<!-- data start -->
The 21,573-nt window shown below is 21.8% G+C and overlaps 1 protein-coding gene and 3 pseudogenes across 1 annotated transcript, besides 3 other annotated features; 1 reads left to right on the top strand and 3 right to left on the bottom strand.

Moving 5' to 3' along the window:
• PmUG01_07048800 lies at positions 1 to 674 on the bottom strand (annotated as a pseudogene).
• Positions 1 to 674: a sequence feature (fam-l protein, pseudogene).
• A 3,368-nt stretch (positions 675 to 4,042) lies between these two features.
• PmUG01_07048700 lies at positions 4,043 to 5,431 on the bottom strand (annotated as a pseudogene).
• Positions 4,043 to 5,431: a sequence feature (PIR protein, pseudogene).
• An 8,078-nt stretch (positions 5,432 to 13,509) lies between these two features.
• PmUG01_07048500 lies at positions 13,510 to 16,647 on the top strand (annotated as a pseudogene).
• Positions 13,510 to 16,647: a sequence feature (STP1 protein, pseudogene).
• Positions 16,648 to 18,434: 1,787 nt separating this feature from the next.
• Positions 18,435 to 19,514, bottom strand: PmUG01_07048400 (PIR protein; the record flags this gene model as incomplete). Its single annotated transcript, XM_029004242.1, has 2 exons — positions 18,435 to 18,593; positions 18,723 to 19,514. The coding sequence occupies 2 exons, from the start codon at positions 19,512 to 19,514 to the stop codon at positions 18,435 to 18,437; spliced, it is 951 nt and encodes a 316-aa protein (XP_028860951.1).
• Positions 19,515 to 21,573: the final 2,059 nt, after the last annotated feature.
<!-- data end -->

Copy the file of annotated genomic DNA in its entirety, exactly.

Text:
The 21,573-nt window shown below is 21.8% G+C and overlaps 1 protein-coding gene and 3 pseudogenes across 1 annotated transcript, besides 3 other annotated features; 1 reads left to right on the top strand and 3 right to left on the bottom strand.

Moving 5' to 3' along the window:
• PmUG01_07048800 lies at positions 1 to 674 on the bottom strand (annotated as a pseudogene).
• Positions 1 to 674: a sequence feature (fam-l protein, pseudogene).
• A 3,368-nt stretch (positions 675 to 4,042) lies between these two features.
• PmUG01_07048700 lies at positions 4,043 to 5,431 on the bottom strand (annotated as a pseudogene).
• Positions 4,043 to 5,431: a sequence feature (PIR protein, pseudogene).
• An 8,078-nt stretch (positions 5,432 to 13,509) lies between these two features.
• PmUG01_07048500 lies at positions 13,510 to 16,647 on the top strand (annotated as a pseudogene).
• Positions 13,510 to 16,647: a sequence feature (STP1 protein, pseudogene).
• Positions 16,648 to 18,434: 1,787 nt separating this feature from the next.
• Positions 18,435 to 19,514, bottom strand: PmUG01_07048400 (PIR protein; the record flags this gene model as incomplete). Its single annotated transcript, XM_029004242.1, has 2 exons — positions 18,435 to 18,593; positions 18,723 to 19,514. The coding sequence occupies 2 exons, from the start codon at positions 19,512 to 19,514 to the stop codon at positions 18,435 to 18,437; spliced, it is 951 nt and encodes a 316-aa protein (XP_028860951.1).
• Positions 19,515 to 21,573: the final 2,059 nt, after the last annotated feature.